In this provocative study of the task of English-Canadian philosophy, Ian Angus contends that English Canada harbours a secret and unofficial dream of self-rule that is revealed through critiques of empire. Looking at the main tensions between local dwelling and the globalized market, Identity and Justice shows how contemporary society's reactions to technological advances and a world market economy have produced increasingly isolated individuals and prevented the emergence of a coherent community based on a universalizing philosophy.
Stressing the importance of regionalism and postcolonial understandings, Angus argues that Canada requires a philosophy of independent parts through a conception of universality that subordinates rulership to a negotiation between diverse communities. Through discussion of the work of prominent Canadian thinkers, notably Harold Innis, John Porter, George Grant, and Marshall McLuhan, Angus identifies and explores key themes that define the distinctiveness of English Canada, primarily those related to power and empire, dominant and innovative modes of perception and thought, transportation, communication, community, ethnicity, and collective action.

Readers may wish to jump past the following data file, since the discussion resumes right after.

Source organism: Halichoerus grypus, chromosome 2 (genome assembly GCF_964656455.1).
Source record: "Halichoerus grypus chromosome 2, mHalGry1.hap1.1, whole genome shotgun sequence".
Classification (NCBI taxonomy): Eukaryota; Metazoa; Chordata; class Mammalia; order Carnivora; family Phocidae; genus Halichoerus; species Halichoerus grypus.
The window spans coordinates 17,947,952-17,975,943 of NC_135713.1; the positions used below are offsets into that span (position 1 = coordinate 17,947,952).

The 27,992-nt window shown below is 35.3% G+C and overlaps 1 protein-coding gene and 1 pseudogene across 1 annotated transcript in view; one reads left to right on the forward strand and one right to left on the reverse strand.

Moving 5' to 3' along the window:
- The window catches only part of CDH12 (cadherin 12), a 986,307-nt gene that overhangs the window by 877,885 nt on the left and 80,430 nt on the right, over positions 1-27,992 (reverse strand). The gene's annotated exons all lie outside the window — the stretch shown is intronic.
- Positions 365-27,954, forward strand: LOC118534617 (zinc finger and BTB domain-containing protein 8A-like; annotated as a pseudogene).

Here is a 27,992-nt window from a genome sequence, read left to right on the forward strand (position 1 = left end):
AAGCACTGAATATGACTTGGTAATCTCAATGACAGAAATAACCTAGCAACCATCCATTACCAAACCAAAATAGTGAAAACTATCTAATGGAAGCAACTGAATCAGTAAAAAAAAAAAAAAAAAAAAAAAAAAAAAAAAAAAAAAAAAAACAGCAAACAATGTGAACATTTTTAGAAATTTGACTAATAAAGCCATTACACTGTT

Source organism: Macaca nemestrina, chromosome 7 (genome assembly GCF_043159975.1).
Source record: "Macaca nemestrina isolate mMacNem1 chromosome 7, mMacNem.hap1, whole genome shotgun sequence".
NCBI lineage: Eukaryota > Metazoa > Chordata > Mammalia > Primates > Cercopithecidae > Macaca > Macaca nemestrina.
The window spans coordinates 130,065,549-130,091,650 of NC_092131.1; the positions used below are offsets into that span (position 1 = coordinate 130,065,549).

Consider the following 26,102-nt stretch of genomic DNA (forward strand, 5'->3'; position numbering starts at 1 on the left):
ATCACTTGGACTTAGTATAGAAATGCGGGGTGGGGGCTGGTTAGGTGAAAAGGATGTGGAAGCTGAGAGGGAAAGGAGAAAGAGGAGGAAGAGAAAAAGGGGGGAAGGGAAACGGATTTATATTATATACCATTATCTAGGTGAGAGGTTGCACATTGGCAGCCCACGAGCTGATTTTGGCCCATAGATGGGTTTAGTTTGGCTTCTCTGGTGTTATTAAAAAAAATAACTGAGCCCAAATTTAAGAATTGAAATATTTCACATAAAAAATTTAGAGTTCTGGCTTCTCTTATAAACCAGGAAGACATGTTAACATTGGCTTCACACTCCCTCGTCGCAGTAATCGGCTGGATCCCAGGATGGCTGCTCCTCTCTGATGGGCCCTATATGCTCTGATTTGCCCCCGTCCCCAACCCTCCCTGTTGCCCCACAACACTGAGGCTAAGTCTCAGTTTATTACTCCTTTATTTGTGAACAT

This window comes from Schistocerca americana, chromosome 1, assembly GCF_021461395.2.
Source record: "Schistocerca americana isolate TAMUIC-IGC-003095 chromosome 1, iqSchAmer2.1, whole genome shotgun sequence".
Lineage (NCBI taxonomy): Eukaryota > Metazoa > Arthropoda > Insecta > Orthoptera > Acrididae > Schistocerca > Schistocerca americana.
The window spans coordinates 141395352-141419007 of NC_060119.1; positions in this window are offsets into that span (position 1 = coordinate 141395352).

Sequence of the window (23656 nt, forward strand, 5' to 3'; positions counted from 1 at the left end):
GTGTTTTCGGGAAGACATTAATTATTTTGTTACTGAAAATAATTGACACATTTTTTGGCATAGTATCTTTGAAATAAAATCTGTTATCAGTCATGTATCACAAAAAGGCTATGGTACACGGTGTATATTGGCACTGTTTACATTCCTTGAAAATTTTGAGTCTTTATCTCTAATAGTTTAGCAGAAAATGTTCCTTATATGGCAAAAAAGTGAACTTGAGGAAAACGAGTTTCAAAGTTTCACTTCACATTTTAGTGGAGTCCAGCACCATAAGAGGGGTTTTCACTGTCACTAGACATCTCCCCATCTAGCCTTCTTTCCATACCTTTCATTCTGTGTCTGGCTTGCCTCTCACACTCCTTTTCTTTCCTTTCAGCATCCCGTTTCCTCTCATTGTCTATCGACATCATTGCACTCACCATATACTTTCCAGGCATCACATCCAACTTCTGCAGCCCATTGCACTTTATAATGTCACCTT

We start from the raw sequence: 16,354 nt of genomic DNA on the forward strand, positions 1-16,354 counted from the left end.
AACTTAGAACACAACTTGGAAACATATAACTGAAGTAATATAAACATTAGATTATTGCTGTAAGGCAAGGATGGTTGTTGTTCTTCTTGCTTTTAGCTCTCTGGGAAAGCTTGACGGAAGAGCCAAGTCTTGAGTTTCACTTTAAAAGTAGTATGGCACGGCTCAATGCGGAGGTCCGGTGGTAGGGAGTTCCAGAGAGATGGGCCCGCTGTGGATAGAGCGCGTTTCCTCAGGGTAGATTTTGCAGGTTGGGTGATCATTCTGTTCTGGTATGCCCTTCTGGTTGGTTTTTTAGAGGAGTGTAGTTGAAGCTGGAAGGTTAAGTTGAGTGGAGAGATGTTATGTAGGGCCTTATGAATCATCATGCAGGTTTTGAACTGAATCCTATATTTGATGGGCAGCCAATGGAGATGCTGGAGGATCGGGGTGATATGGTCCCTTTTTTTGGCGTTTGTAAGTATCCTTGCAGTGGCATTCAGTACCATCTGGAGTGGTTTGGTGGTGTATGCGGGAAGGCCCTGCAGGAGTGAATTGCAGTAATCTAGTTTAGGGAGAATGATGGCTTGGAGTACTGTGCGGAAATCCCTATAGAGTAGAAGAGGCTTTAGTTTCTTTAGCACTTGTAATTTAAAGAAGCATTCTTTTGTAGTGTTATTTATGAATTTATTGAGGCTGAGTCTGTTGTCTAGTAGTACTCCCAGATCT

A penetrating examination of some of Canada's national myths and the phenomenology of locality in the twenty-first century, Identity and Justice is a groundbreaking critique and recovery of English Canadian social and political thought.